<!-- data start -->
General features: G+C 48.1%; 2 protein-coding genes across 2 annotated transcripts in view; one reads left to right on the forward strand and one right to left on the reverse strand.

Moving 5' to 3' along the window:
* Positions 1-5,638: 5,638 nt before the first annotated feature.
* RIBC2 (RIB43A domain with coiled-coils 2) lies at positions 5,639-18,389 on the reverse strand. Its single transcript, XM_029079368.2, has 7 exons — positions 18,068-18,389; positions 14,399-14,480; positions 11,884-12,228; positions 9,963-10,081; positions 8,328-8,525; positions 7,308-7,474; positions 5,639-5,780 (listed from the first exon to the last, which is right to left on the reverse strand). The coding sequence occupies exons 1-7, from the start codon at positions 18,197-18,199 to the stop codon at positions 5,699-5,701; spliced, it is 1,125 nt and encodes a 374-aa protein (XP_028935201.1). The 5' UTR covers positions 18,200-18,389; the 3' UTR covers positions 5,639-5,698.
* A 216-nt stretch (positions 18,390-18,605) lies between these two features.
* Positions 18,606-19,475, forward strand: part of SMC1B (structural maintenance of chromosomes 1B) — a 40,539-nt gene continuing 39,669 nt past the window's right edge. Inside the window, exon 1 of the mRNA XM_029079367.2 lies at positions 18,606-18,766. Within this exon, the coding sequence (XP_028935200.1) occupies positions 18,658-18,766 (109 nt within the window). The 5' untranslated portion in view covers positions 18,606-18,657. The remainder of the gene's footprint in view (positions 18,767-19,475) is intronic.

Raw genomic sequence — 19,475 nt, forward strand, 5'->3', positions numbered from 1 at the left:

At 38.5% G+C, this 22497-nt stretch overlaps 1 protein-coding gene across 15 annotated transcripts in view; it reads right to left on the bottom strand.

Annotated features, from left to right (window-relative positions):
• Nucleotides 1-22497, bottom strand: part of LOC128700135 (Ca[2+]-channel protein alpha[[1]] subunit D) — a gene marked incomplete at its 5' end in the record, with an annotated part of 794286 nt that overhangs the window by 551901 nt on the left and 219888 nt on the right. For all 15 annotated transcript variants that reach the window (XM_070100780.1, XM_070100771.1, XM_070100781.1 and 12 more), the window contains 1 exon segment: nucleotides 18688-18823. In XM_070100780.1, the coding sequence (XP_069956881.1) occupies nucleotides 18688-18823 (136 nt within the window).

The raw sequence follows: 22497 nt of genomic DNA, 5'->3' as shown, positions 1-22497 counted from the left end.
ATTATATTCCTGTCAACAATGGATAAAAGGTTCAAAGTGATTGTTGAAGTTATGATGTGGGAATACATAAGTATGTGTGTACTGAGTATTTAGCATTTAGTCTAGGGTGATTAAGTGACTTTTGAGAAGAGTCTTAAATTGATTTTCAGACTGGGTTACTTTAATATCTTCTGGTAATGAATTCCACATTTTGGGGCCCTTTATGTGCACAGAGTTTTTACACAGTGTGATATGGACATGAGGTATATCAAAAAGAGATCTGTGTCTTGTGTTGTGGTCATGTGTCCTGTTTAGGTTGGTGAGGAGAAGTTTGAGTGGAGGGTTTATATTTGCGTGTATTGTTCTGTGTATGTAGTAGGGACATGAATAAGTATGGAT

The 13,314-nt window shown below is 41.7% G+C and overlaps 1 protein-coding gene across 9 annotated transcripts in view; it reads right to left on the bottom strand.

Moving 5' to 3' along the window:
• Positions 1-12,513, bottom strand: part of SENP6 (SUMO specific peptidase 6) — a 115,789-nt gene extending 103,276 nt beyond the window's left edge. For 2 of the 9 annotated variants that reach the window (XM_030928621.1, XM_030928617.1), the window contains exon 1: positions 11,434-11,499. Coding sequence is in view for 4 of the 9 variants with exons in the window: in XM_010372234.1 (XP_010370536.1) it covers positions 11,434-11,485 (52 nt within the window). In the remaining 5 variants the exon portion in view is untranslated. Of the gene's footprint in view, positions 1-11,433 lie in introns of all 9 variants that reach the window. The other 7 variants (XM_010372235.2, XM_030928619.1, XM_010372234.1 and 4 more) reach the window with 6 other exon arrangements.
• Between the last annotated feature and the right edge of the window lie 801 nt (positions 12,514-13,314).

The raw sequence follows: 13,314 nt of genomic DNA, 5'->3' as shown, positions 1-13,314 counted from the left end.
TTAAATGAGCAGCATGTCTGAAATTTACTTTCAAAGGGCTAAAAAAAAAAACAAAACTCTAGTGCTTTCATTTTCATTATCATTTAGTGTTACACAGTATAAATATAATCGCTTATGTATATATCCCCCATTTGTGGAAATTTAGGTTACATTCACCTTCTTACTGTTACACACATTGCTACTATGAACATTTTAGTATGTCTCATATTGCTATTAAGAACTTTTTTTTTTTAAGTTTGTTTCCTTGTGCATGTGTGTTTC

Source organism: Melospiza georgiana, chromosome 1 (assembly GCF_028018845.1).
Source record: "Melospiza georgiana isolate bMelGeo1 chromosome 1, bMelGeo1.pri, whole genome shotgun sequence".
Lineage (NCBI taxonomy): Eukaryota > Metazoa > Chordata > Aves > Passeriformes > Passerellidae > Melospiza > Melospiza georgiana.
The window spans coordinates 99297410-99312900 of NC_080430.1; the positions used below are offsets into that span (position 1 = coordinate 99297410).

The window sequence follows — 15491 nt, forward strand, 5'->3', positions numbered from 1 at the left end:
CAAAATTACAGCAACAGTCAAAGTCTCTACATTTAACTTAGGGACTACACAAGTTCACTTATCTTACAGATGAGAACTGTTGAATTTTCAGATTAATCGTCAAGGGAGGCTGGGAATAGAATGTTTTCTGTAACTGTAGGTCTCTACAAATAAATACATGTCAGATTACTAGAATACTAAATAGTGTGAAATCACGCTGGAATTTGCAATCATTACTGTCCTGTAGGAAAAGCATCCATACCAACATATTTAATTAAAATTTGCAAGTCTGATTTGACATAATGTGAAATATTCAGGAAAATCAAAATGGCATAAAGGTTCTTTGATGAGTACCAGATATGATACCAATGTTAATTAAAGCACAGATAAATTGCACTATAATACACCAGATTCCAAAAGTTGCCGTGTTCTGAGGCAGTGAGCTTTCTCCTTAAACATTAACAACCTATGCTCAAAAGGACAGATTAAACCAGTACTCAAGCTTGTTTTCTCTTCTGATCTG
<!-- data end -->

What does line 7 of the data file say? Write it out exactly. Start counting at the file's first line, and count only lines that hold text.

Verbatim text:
Raw genomic sequence — 19,475 nt, forward strand, 5'->3', positions numbered from 1 at the left: